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A new analysis of data from two lunar missions finds evidence that the Moon’s water is widely distributed across the surface and is not confined to a particular region or type of terrain. The water appears to be present day and night, though it’s not necessarily easily accessible.

The findings could help researchers understand the origin of the Moon’s water and how easy it would be to use as a resource. If the Moon has enough water, and if it’s reasonably convenient to access, future explorers might be able to use it as drinking water or to convert it into hydrogen and oxygen for rocket fuel or oxygen to breathe.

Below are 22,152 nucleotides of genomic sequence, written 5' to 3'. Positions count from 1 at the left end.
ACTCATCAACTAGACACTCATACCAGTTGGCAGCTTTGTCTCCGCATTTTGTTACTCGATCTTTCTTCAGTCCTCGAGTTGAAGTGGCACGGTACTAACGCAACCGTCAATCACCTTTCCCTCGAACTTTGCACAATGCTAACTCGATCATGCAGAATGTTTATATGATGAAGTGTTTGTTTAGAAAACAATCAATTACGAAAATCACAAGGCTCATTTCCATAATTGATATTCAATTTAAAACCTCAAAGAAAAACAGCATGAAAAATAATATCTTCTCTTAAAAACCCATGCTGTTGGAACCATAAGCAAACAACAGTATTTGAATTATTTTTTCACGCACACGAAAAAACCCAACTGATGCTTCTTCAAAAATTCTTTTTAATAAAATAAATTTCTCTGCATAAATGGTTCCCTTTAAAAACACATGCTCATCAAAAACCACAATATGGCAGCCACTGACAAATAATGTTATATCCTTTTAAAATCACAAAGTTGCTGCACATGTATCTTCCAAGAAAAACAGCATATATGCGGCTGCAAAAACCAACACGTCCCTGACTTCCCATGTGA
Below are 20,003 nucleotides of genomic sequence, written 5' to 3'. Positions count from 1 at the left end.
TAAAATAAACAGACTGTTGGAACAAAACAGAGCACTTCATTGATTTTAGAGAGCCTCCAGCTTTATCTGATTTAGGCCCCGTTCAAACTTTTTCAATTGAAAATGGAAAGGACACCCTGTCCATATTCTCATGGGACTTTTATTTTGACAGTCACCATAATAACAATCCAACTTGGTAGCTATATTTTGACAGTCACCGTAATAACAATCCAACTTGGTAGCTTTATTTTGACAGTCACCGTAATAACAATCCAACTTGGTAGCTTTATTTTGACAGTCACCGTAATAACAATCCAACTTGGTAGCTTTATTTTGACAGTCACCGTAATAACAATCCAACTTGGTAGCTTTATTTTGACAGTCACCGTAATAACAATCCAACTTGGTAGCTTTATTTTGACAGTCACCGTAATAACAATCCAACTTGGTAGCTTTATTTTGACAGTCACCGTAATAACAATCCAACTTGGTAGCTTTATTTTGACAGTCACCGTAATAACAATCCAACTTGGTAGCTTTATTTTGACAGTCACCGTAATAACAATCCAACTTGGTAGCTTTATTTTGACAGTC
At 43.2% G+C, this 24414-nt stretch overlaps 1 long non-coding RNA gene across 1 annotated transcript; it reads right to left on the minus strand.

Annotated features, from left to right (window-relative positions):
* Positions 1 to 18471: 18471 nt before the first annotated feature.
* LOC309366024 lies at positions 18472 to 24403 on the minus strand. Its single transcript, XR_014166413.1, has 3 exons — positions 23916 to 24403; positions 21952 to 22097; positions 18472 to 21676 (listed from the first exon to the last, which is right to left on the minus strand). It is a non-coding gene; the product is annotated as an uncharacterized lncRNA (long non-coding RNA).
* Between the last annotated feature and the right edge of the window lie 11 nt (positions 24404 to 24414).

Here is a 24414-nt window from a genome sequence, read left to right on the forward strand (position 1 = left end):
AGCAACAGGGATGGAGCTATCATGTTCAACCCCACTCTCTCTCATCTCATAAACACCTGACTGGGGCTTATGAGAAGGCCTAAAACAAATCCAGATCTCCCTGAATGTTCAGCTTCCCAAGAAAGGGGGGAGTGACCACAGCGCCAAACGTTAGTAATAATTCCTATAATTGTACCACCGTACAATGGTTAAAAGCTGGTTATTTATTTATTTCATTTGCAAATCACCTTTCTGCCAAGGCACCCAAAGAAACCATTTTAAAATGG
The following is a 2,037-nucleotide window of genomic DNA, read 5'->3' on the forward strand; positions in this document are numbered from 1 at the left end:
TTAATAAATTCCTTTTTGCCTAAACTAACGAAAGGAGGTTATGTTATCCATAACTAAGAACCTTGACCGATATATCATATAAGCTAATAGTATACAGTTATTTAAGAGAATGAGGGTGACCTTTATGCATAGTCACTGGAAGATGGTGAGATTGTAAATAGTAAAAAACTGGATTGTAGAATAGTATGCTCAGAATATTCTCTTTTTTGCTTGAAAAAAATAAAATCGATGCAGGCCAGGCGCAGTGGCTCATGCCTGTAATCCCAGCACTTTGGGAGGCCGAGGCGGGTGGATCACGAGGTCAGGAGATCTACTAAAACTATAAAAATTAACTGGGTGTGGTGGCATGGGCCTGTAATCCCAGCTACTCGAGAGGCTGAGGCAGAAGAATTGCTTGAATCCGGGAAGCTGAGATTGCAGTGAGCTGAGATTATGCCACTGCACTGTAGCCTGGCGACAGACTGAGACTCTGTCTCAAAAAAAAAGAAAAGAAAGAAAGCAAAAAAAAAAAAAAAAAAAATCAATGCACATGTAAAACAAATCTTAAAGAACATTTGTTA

“We find that it doesn’t matter what time of day or which latitude we look at, the signal indicating water always seems to be present,” said Joshua Bandfield, a senior research scientist with the Space Science Institute in Boulder, Colorado, and lead author of the new study published in Nature Geoscience. “The presence of water doesn’t appear to depend on the composition of the surface, and the water sticks around.”

The results contradict some earlier studies, which had suggested that more water was detected at the Moon’s polar latitudes and that the strength of the water signal waxes and wanes according to the lunar day (29.5 Earth days). Taking these together, some researchers proposed that water molecules can “hop” across the lunar surface until they enter cold traps in the dark reaches of craters near the north and south poles. In planetary science, a cold trap is a region that’s so cold, the water vapor and other volatiles which come into contact with the surface will remain stable for an extended period of time, perhaps up to several billion years.